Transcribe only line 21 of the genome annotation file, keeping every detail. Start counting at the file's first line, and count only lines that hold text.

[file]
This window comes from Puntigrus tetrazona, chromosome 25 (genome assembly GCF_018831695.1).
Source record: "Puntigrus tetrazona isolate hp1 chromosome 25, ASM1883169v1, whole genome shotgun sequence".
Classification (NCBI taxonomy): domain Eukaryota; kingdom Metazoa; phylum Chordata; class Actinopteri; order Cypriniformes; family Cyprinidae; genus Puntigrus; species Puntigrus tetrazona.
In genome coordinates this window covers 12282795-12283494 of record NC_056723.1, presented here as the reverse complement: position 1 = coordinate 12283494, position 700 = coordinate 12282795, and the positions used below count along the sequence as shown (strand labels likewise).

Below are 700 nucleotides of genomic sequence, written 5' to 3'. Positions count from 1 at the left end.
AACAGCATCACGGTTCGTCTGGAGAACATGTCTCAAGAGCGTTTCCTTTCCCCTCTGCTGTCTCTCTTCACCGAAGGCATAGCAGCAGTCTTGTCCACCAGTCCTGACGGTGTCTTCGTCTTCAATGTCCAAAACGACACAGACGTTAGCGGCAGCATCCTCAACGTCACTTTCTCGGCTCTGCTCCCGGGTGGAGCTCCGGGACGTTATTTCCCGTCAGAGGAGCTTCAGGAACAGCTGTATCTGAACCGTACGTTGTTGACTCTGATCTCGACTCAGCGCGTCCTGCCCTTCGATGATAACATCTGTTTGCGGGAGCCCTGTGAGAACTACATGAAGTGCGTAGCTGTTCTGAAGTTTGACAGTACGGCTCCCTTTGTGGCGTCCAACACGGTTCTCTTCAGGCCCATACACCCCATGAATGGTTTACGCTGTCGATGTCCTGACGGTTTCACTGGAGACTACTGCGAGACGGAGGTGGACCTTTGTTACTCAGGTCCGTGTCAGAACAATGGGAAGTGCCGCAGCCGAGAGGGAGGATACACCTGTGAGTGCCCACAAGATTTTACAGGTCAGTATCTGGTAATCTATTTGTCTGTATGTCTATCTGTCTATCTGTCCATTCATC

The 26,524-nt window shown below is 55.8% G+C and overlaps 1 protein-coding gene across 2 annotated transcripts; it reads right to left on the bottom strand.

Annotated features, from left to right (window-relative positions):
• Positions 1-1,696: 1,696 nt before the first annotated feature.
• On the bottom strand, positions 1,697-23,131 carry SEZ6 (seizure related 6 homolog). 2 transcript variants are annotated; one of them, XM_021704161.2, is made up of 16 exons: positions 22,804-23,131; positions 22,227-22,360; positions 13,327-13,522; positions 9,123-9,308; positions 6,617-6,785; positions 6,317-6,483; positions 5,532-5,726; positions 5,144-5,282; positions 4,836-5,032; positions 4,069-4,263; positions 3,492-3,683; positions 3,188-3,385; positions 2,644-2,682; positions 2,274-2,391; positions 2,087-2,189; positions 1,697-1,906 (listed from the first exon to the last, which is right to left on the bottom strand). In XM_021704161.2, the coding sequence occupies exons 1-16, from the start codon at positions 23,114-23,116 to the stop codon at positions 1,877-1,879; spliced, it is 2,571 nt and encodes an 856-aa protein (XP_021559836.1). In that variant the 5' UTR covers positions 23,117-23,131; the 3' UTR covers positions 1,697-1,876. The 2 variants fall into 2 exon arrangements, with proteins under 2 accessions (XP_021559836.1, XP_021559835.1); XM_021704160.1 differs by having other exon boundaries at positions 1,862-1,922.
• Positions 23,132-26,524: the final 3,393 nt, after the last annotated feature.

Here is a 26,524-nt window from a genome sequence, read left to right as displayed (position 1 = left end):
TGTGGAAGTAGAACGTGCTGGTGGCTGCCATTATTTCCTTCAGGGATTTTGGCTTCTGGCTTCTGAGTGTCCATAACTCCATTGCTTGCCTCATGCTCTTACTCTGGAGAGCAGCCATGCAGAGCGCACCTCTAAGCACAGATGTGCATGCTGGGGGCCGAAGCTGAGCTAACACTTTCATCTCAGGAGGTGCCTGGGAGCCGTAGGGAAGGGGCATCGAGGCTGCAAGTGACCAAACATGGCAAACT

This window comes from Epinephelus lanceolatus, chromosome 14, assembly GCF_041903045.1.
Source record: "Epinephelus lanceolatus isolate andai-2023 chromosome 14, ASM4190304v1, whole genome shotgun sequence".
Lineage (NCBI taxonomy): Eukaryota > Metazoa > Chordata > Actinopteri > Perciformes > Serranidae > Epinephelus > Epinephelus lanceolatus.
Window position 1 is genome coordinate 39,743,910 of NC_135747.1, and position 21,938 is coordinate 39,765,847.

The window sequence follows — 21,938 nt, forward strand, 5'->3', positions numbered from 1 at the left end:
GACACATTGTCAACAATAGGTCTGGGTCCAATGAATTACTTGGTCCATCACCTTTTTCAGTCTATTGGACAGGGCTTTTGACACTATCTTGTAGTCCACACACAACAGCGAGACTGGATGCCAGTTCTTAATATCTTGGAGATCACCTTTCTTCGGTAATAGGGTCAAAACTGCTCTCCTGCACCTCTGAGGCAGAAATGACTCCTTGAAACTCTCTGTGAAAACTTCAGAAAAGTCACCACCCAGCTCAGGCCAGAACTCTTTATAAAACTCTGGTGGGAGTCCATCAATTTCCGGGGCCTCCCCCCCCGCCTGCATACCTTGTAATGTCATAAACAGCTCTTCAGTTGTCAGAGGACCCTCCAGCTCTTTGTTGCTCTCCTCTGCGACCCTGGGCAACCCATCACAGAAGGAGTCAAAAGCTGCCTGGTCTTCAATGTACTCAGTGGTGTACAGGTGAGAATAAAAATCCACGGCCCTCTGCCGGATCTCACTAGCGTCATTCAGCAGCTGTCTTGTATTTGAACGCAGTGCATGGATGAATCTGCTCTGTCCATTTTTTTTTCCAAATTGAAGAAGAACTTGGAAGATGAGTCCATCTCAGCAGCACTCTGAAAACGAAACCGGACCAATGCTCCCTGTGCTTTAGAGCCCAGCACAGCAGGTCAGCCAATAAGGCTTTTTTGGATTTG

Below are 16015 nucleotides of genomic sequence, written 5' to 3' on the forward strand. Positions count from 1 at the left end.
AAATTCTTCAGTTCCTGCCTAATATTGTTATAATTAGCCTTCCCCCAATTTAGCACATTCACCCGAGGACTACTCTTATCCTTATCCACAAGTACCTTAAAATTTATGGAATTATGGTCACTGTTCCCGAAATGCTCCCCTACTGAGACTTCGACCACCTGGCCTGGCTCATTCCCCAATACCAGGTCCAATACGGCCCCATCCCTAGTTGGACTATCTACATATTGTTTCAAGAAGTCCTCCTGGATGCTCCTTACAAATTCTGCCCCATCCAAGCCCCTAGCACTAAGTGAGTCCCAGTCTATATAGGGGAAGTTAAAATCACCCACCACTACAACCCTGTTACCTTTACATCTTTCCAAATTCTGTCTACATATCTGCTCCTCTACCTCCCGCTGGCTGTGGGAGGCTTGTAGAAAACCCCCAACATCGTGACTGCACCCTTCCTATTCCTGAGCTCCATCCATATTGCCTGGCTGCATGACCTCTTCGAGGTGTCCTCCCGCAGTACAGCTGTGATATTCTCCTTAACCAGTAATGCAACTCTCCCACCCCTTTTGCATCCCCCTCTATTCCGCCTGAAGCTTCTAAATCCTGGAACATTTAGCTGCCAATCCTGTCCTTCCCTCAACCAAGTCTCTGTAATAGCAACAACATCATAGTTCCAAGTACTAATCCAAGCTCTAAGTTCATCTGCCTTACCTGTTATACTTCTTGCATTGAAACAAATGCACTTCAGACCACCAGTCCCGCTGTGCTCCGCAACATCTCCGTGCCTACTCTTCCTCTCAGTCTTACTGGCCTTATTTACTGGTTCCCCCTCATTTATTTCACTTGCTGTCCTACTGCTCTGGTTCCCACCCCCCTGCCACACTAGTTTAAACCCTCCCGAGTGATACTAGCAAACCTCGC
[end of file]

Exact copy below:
AAATTCTTCAGTTCCTGCCTAATATTGTTATAATTAGCCTTCCCCCAATTTAGCACATTCACCCGAGGACTACTCTTATCCTTATCCACAAGTACCTTAAAATTTATGGAATTATGGTCACTGTTCCCGAAATGCTCCCCTACTGAGACTTCGACCACCTGGCCTGGCTCATTCCCCAATACCAGGTCCAATACGGCCCCATCCCTAGTTGGACTATCTACATATTGTTTCAAGAAGTCCTCCTGGATGCTCCTTACAAATTCTGCCCCATCCAAGCCCCTAGCACTAAGTGAGTCCCAGTCTATATAGGGGAAGTTAAAATCACCCACCACTACAACCCTGTTACCTTTACATCTTTCCAAATTCTGTCTACATATCTGCTCCTCTACCTCCCGCTGGCTGTGGGAGGCTTGTAGAAAACCCCCAACATCGTGACTGCACCCTTCCTATTCCTGAGCTCCATCCATATTGCCTGGCTGCATGACCTCTTCGAGGTGTCCTCCCGCAGTACAGCTGTGATATTCTCCTTAACCAGTAATGCAACTCTCCCACCCCTTTTGCATCCCCCTCTATTCCGCCTGAAGCTTCTAAATCCTGGAACATTTAGCTGCCAATCCTGTCCTTCCCTCAACCAAGTCTCTGTAATAGCAACAACATCATAGTTCCAAGTACTAATCCAAGCTCTAAGTTCATCTGCCTTACCTGTTATACTTCTTGCATTGAAACAAATGCACTTCAGACCACCAGTCCCGCTGTGCTCCGCAACATCTCCGTGCCTACTCTTCCTCTCAGTCTTACTGGCCTTATTTACTGGTTCCCCCTCATTTATTTCACTTGCTGTCCTACTGCTCTGGTTCCCACCCCCCTGCCACACTAGTTTAAACCCTCCCGAGTGATACTAGCAAACCTCGC